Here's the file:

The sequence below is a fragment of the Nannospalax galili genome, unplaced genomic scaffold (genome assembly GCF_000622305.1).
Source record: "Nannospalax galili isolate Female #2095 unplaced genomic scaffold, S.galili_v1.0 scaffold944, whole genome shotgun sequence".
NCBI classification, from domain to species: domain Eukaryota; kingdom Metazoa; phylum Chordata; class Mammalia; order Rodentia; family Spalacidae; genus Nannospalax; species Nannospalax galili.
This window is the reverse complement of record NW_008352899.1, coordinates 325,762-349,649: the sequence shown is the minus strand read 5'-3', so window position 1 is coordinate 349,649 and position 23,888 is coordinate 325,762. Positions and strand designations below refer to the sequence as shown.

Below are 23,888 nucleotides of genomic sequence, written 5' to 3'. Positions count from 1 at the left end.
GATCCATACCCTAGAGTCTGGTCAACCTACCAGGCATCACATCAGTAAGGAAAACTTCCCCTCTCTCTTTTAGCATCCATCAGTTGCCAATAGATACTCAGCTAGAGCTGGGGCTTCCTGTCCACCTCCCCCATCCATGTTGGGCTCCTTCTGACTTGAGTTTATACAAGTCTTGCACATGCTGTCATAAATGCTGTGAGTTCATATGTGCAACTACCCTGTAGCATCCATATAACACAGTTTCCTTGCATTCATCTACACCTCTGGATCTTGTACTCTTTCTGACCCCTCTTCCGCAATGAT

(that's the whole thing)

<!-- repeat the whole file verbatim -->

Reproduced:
The sequence below is a fragment of the Nannospalax galili genome, unplaced genomic scaffold (genome assembly GCF_000622305.1).
Source record: "Nannospalax galili isolate Female #2095 unplaced genomic scaffold, S.galili_v1.0 scaffold944, whole genome shotgun sequence".
NCBI classification, from domain to species: domain Eukaryota; kingdom Metazoa; phylum Chordata; class Mammalia; order Rodentia; family Spalacidae; genus Nannospalax; species Nannospalax galili.
This window is the reverse complement of record NW_008352899.1, coordinates 325,762-349,649: the sequence shown is the minus strand read 5'-3', so window position 1 is coordinate 349,649 and position 23,888 is coordinate 325,762. Positions and strand designations below refer to the sequence as shown.

Below are 23,888 nucleotides of genomic sequence, written 5' to 3'. Positions count from 1 at the left end.
GATCCATACCCTAGAGTCTGGTCAACCTACCAGGCATCACATCAGTAAGGAAAACTTCCCCTCTCTCTTTTAGCATCCATCAGTTGCCAATAGATACTCAGCTAGAGCTGGGGCTTCCTGTCCACCTCCCCCATCCATGTTGGGCTCCTTCTGACTTGAGTTTATACAAGTCTTGCACATGCTGTCATAAATGCTGTGAGTTCATATGTGCAACTACCCTGTAGCATCCATATAACACAGTTTCCTTGCATTCATCTACACCTCTGGATCTTGTACTCTTTCTGACCCCTCTTCCGCAATGAT